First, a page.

Understanding artistic movements and styles is essential for appreciating art and celebrating the diversity and richness of a country's artistic culture. Art movements are somewhat like periods in the history of art when artists share common ideas and techniques. They work together to create artworks that reflect their vision of the world. Art styles, on the other hand, are aesthetic characteristics often found in artworks of a certain time and place. Art styles are often associated with broader art movements like Impressionism or Cubism. By learning about artistic movements and styles, we can better grasp the evolution of art and the influences that have shaped it. We can also more easily distinguish the ideas and techniques used, as well as the contexts in which the works were created. In this second part, we will explore some significant European and American movements that have marked the history of painting in the 20th century.
This term is probably the most well-known worldwide, and for most people, it is associated with the French painter Claude Monet. But what is Impressionism, and where did this name come from?
This artistic movement emerged in the 19th century in France, mainly during the 1860s-1870s. It developed in reaction to the dominant artistic styles of the time, particularly academicism, which advocated strict rules and traditional painting techniques.
Impressionists placed great importance on how light reflects on objects and alters colors. They painted “en plein air”, which means directly in nature, using strokes of pure and bright colors to capture variations in natural light at different times of the day.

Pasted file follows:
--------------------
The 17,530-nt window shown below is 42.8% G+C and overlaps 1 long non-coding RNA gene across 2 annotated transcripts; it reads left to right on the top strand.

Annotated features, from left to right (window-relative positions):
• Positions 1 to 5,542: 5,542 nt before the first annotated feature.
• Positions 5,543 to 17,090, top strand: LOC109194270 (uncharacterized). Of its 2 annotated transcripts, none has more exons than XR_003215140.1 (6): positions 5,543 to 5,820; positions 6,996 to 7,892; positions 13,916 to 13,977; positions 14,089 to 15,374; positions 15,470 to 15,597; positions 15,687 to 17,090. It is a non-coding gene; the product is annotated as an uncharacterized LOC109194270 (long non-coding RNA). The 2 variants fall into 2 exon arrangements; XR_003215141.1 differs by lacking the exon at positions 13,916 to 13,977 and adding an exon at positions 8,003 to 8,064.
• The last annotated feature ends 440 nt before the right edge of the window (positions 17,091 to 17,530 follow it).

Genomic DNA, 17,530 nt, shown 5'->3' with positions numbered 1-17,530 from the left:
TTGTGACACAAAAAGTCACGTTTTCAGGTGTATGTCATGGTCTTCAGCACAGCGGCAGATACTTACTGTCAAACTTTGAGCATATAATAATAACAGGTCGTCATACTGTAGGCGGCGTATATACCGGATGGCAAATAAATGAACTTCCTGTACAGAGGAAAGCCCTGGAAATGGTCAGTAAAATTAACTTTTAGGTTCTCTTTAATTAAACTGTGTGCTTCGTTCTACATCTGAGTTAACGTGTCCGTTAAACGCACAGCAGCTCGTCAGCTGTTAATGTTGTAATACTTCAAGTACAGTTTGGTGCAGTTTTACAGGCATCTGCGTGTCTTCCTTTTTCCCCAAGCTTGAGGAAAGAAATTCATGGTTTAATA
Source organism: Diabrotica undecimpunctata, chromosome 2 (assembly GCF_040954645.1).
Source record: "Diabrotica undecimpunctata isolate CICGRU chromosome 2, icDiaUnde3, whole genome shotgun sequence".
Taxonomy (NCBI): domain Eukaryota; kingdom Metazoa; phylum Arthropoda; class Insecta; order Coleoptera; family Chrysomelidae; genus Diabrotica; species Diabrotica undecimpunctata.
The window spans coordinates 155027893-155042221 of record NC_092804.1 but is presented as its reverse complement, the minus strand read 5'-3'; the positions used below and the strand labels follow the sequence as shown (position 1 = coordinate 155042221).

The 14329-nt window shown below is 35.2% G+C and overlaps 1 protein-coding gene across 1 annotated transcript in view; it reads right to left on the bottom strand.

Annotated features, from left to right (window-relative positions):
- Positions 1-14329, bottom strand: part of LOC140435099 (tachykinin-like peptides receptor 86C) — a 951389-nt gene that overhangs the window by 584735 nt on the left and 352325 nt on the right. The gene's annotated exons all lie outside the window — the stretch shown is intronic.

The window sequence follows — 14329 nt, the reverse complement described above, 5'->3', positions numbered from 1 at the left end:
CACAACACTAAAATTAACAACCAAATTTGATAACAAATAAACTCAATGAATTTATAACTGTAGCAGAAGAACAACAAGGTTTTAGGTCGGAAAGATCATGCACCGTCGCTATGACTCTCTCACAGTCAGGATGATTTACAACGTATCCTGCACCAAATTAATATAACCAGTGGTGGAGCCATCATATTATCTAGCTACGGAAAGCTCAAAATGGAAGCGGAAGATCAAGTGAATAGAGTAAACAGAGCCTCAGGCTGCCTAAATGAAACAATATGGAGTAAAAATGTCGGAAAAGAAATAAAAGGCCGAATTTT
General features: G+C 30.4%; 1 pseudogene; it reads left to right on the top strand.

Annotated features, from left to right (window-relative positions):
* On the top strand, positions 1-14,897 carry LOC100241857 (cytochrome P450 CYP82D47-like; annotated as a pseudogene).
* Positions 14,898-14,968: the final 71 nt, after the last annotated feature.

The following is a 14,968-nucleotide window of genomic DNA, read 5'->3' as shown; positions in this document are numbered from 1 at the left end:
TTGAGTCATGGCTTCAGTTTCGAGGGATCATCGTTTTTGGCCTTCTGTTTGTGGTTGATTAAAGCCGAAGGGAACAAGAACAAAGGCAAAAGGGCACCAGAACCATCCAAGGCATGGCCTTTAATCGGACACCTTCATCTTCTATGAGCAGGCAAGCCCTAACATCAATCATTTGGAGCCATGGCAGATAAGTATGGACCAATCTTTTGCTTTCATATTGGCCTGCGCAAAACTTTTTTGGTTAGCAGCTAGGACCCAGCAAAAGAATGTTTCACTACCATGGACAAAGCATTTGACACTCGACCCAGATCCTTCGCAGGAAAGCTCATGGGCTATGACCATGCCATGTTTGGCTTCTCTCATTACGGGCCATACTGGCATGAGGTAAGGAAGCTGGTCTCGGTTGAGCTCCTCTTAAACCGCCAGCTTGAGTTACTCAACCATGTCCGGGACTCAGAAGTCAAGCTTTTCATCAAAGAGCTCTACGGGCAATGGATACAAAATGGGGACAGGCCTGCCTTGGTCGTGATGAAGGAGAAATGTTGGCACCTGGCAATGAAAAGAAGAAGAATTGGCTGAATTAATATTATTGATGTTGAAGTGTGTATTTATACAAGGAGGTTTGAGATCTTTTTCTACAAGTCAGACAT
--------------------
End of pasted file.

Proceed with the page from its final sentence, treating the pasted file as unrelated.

By using a palette of vibrant and intense colors, often applied in juxtaposed strokes rather than mixing the colors on the palette, they aimed to express the sensation of color rather than represent objects realistically.
In contrast to the noble and idealized subjects of academicism, the Impressionists chose to depict scenes of everyday life, such as landscapes, bustling streets, leisure activities, and moments of modern urban life.
Among the key Impressionist artists, we can mention Claude Monet, Auguste Renoir, Edgar Degas, Camille Pissarro, and Berthe Morisot, among others.
This movement emerged in the early 20th century, primarily during the period of World War I. It was created in reaction to the horrors of the war and the traditional values of the society of the time. Dada is often considered an anti-art, anti-establishment, and avant-garde movement that aimed to challenge the norms and conventions of both art and society.
The term "Dada" is often seen as having uncertain and imprecise origins, reflecting the absurdity and irrationality that characterize the movement. Dadaist artists used humor, satire, provocation, and nonsense as a means to question the artistic and social conventions of their time. They employed all kinds of materials and media, such as collages of newspaper clippings and magazines, assemblages of different objects, creating unexpected associations of ideas.
Key artists associated with the Dada movement include Hugo Ball, Raoul Hausmann, Tristan Tzara, Hans Arp, Hans Richter, Marcel Duchamp, among others.
Surrealism is an artistic and literary movement that emerged in the 1920s, primarily in Paris, France. A few years earlier, artists from the Dada movement had sought to define an alternative culture based on the irrational. This idea was picked up by the surrealists and taken further in their artistic expression.